Van Gogh Code: Sacred Body Language

"Give every man thine ear but few thy voice." Hamlet: 1.3

The 'Van Gogh Code' is an aesthetic interpretation that contends Vincent Van Gogh did not sever his ear in a state of acute mental illness, as is commonly believed, so much as he created an evocative work of sacrificial body art out of a lucid intention to impart an intelligible artistic statement:

Namely, "Please hear what I am not saying."

More specifically, Van Gogh's deeply held Christian spiritual beliefs and close personal identification with the story of Jesus Christ in the garden of Gethsemane — together with the following related points of reference — show that an aesthetic interpretation of his physical wound as a desperate, last ditch effort to artistically communicate a spiritual message fits the known facts better than any other theory that proposes to explain why Vincent Van Gogh lost an ear.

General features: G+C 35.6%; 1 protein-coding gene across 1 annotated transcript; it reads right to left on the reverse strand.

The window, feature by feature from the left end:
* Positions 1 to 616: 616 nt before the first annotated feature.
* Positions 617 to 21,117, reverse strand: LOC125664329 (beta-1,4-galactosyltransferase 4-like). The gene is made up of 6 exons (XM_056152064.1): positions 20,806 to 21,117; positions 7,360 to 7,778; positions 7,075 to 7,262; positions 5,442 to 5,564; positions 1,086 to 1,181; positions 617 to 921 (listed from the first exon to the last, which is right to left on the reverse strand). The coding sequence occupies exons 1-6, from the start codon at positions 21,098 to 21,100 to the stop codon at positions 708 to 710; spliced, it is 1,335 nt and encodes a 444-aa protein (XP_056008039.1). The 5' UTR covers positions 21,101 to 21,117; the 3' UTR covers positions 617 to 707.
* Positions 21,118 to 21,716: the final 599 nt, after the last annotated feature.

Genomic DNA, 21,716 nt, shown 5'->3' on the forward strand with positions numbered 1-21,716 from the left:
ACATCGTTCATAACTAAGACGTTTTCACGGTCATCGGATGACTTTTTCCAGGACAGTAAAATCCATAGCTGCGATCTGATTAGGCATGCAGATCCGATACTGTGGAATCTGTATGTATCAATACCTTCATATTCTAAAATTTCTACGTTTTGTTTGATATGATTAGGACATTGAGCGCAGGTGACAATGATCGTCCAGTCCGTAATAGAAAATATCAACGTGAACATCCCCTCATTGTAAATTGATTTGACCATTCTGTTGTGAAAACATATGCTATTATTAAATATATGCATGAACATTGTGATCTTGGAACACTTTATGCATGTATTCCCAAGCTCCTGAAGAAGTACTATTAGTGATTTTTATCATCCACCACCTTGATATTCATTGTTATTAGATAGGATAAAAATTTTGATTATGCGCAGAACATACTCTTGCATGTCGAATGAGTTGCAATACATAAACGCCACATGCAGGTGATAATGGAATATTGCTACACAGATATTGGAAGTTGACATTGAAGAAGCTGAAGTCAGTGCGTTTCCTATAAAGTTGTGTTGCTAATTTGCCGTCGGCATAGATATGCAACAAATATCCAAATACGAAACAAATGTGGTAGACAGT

“With other tongues and through the lips of foreigners I will speak to these people; yet even then they will not listen to me" 1 Corinthians 14:21

"right ear" :

"left ear" :

“Whoever has ears to hear, let them listen.” Mark 4:9


Spiritual significance of Van Gogh's Gethsemane-inspired olive garden paintings:

Gethsemane references in Van Gogh letters:

Body Art: Insanity as Communication

The Sacrificial Aesthetic: Blood Rituals from Art to Murder

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